For my school’s ‘Career’s Day Out’ I chose to visit the University of Canterbury Geology Department in line with my passion of meteorology. The Head of Department, Associate Professor Peyman Zawar-Reza, referred me to some of his colleagues Justin Harrison and Dr Marwan Katurji, who showed me around their lab, equipment stores and computer modelling facilities.
First, Professor Katurji showed me around a room which held all of the current experiments and projects. One of these projects was a very high-tech polystyrene airplane which is to be flown in Antarctica in January 2015. It had a space for a tool which measures weather details like temperature and wind speeds, and it also had segments for many other small technical weather devices.
Next we constructed the weather balloon, which is the back-up for the plane. Although there were a set of instructions to follow, Professor Katurji remarked “we don’t use manuals; we figure it out by ourselves!”. After putting all of the spars in their spaces, we blew it up and it was HUGE!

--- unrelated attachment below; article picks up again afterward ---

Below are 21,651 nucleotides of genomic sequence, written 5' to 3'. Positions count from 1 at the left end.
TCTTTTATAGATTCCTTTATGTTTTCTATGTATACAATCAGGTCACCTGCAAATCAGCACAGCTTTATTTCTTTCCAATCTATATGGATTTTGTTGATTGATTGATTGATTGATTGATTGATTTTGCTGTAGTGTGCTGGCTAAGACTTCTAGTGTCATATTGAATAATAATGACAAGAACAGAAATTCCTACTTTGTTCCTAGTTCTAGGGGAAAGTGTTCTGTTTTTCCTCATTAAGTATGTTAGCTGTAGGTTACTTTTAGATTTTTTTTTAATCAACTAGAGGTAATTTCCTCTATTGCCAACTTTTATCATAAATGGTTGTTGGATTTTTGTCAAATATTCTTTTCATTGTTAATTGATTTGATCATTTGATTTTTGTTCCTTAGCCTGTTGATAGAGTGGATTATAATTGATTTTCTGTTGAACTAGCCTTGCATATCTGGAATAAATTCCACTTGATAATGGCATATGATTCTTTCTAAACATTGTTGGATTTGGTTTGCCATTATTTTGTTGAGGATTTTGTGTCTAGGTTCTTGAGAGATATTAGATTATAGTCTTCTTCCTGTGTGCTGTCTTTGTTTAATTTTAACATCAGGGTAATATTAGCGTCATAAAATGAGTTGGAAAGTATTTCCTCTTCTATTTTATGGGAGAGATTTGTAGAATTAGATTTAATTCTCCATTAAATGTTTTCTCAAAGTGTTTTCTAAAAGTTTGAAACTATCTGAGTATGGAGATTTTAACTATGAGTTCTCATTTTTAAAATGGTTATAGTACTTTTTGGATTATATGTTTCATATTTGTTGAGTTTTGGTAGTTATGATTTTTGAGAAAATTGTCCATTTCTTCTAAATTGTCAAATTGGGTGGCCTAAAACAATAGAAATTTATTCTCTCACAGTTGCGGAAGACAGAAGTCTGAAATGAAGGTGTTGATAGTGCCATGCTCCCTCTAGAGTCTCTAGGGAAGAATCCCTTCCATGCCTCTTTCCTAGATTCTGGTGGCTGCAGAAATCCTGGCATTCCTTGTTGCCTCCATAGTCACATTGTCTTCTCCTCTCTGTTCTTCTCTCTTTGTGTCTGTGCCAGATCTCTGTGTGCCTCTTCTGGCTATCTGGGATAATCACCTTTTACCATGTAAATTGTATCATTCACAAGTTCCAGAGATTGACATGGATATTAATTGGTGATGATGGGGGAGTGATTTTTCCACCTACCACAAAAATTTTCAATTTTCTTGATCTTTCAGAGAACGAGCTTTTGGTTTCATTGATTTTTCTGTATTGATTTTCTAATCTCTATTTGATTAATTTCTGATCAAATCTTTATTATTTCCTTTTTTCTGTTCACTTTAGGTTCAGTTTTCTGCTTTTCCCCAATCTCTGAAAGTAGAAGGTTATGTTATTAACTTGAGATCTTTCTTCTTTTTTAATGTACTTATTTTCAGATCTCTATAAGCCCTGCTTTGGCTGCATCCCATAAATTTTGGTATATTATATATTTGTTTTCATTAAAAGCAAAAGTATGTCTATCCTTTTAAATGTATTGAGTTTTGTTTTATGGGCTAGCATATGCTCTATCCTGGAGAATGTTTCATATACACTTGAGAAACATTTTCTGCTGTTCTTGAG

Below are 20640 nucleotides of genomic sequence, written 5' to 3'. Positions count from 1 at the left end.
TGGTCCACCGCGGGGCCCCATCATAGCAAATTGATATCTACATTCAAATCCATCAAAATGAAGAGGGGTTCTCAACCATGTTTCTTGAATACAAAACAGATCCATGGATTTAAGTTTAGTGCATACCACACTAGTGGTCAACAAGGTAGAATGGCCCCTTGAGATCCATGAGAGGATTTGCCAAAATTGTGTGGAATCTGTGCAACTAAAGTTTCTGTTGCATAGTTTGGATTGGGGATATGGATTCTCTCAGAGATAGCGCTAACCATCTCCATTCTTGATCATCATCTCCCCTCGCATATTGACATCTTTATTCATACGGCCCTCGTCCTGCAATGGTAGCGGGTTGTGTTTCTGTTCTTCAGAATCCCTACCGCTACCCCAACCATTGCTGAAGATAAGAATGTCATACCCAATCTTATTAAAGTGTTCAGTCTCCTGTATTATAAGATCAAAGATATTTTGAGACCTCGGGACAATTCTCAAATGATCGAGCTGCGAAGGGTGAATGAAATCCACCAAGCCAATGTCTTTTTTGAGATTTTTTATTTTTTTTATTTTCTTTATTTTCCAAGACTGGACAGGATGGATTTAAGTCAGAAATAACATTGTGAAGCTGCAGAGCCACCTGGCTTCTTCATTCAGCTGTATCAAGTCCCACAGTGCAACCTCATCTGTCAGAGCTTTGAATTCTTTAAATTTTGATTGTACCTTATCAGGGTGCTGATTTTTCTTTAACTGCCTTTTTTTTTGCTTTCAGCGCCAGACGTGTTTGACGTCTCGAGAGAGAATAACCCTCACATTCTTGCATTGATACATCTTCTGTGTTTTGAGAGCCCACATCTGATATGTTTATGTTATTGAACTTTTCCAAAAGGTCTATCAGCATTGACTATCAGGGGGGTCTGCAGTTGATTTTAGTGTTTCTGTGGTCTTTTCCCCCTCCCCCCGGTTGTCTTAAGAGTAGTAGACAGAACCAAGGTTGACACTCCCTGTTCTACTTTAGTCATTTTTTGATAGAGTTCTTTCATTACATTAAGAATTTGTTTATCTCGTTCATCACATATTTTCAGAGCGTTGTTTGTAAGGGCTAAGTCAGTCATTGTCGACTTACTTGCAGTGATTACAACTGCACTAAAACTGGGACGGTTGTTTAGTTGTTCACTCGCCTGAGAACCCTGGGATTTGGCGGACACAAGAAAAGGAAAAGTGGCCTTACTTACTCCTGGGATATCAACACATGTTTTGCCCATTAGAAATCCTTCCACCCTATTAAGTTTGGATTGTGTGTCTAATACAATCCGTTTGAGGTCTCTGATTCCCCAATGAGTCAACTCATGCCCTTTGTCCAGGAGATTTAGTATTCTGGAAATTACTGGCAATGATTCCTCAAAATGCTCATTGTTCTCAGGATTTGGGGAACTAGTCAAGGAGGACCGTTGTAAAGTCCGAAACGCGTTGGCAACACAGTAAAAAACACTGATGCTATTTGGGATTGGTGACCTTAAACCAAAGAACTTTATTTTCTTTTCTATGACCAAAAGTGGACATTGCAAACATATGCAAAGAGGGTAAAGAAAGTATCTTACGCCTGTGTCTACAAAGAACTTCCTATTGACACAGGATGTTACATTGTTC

During my time at the University, I also managed to get a sneak peek into the computer modelling facilities which were being used to create a new weather website and learnt about the El Nino and La Nina effects of weather. Just as I was leaving, Justin who manages meteorological instrumentation at the University, kindly gave me a surprise gift of a radiosonde (AIR AS-1A-PTH)!
Later when I researched deeper into it, I found that the rare type of radiosonde was released in the late 80s or early 90s and could be used in a weather balloon (like the one we made at the University) or dropped from an aircraft.
I thoroughly enjoyed my trip to the University of Canterbury Geology Department and would like to thank Justin, Marwan and Professor Zawar-Reza for making my trip possible!